All attempts to analyse the cloud meet with failure. An unknown emission is scrambling the sensors; all they show is a large mass shrouded by gas and dust. Verdeschi and company are startled by a transmission from the cloud. The dispassionate voice informs them their life-support system is required for the survival of its race; an agent has been sent to take it—by force, if necessary. The exchange is cut short by a report from the reception area; the beast is tearing through the travel-tube doors. The Security men fire their rocket guns, but the creature shrugs off the impact of the explosive shells. The guards resort to hand-to-hand combat and are effortlessly killed.
After witnessing the slaughter on the big screen, Verdeschi orders Maya and Sandra Benes to safety in the Medical Centre. They arrive there and he issues a priority-one order to Computer: all Moonbase doors are to remain locked and will open only on his voice command. Verdeschi opens the main door—and finds the creature directly outside. He and Fraser escape through an alternate exit. As the beast ransacks Command Centre for life-support equipment, the two men split up. Verdeschi will deal with the creature while Fraser establishes a defence at the Life-Support Centre.
In the overcrowded care unit, an ailing Koenig tries to join his men, but finds the door locked and the commlock panel unresponsive. Before passing out, he tells the convalescing Carter to take over. Carter contacts Verdeschi, who is preparing a trap in the Technical Section. The workshop where the spacesuits are inspected and repaired is equipped with a steel-walled vacuum chamber; Verdeschi hopes to decoy the creature inside and evacuate the air, killing it. Using himself as bait, he successfully lures the invader into the vacuum chamber. After several minutes, he repressurises the chamber and opens the metre-thick hatch to verify the creature's death—and out it leaps, unharmed.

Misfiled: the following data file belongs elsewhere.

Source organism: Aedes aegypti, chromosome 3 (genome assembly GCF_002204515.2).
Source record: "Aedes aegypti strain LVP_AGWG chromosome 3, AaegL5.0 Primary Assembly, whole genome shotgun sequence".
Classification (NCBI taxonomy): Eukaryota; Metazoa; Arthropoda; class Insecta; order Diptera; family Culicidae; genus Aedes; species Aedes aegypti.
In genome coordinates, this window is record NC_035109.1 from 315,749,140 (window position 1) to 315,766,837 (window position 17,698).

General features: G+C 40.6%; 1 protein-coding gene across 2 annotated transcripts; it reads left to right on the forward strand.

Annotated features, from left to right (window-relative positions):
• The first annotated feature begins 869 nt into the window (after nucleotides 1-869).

Verdeschi runs, but cannot elude it. The beast has him in its clutches when Maya comes to his aid (having escaped from Medical by transforming into a mouse and crawling through an air-vent into the ventilation ducts). After first trying and failing to mimic its form, the Psychon woman transforms into an alien animal and distracts the beast away from him. The Maya/Animal takes a beating and Verdeschi forces the beast off her with a high-pressure carbon-dioxide fire hose.